making it less so."
  Mr. Gregson, who had listened to this address with consider-
able impatience, could contain himself no longer. "Look here,
Mr. Sherlock Holmes," he said, "we are all ready to acknowl-
edge that you are a smart man, and that you have your own
methods of working. We want something more than mere theory
and preaching now, though. It is a case of taking the man. I have
made my case out, and it seems I was wrong. Young Charpentier
could not have been engaged in this second affair. Lestrade went
after his man, Stangerson, and it appears that he was wrong too.
You have thrown out hints here, and hints there, and seem to
know more than we do, but the time has come when we feel that
we have a right to ask you straight how much you do know of
the business. Can you name the man who did it?"
  "I cannot help feeling that Gregson is right, sir," remarked
Lestrade. "We have both tried, and we have both failed. You
have remarked more than once since I have been in the room that
you had all the evidence which you require. Surely you will not
withhold it any longer."
  "Any delay in arresting the assassin," I observed, "might
give him time to perpetrate some fresh atrocity."
  Thus pressed by us all, Holmes showed signs of irresolution.
He continued to walk up and down the room with his head sunk
on his chest and his brows drawn down, as was his habit when
lost in thought.
  "There will be no more murders," he said at last, stopping
abruptly and facing us. "You can put that consideration out of
the question. You have asked me if I know the name of the
assassin. I do. The mere knowing of his name is a small thing,
however, compared with the power of laying our hands upon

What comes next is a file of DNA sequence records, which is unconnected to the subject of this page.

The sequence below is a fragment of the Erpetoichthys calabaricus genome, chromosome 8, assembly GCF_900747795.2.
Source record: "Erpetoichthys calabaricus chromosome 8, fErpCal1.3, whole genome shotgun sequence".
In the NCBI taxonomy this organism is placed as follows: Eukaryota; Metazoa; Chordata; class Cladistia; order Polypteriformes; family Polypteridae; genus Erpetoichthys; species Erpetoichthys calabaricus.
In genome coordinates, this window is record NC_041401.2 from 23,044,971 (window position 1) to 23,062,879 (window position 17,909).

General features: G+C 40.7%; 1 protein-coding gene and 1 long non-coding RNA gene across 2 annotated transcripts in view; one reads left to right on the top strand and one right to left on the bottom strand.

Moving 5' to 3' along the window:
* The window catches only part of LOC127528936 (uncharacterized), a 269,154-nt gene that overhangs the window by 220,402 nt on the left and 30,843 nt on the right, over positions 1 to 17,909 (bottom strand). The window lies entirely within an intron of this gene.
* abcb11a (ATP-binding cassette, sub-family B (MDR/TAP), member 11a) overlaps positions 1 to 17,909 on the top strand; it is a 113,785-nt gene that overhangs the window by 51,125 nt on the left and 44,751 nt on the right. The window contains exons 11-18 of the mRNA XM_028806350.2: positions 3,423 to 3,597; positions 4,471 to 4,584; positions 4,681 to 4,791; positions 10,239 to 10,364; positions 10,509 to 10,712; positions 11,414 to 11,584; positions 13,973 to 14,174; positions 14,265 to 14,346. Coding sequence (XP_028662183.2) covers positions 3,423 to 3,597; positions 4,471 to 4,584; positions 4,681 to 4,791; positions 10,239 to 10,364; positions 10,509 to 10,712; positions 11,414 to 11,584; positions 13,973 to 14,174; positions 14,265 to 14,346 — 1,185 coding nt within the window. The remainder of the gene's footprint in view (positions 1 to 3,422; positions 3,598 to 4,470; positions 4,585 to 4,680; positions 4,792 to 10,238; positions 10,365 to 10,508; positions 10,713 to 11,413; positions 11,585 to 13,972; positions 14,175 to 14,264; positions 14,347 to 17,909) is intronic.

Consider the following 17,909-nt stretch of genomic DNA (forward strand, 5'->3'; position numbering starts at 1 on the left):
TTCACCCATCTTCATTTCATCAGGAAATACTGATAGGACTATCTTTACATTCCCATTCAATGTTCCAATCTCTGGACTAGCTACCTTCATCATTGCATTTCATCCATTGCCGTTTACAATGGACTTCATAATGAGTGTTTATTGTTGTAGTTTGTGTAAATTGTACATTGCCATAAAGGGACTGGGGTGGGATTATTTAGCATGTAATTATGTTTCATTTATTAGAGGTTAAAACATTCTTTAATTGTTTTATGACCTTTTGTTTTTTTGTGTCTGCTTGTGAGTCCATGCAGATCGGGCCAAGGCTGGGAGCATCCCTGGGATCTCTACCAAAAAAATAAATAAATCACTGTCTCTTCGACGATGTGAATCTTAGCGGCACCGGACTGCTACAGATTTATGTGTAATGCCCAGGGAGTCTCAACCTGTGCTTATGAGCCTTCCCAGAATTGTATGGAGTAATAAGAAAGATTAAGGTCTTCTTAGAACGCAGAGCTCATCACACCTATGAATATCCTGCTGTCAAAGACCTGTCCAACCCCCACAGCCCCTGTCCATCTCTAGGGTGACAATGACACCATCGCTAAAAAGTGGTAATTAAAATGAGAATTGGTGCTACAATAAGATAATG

him. This I expect very shortly to do. I have good hopes of
managing it through my own arrangements; but it is a thing
which needs delicate handling, for we have a shrewd and desper-
ate man to deal with, who is supported, as I have had occasion to
prove, by another who is as clever as himself. As long as this
man has no idea that anyone can have a clue there is some
chance of securing him- but if he had the slightest suspicion, he
would change his name, and vanish in an instant among the four
million inhabitants of this great city. Without meaning to hurt
either of your feelings, I am bound to say that T consider these
men to be more than a match for the official force, and that is
why I have not asked your assistance. If I fail, I shall, of course,
incur all the blame due to this omission; but that I am prepared
for. At present I am ready to promise that the instant that I can
communicate with you without endangering my own combina-
tions, I shall do so."
  Gregson and Lestrade seemed to be far from satisfied by this
assurance, or by the depreciating allusion to the detective police.
The former had flushed up to the roots of his flaxen hair, while
the other's beady eyes glistened with curiosity and resentment.
Neither of them had time to speak, however, before there was a
tap at the door, and the spokesman of the street Arabs, young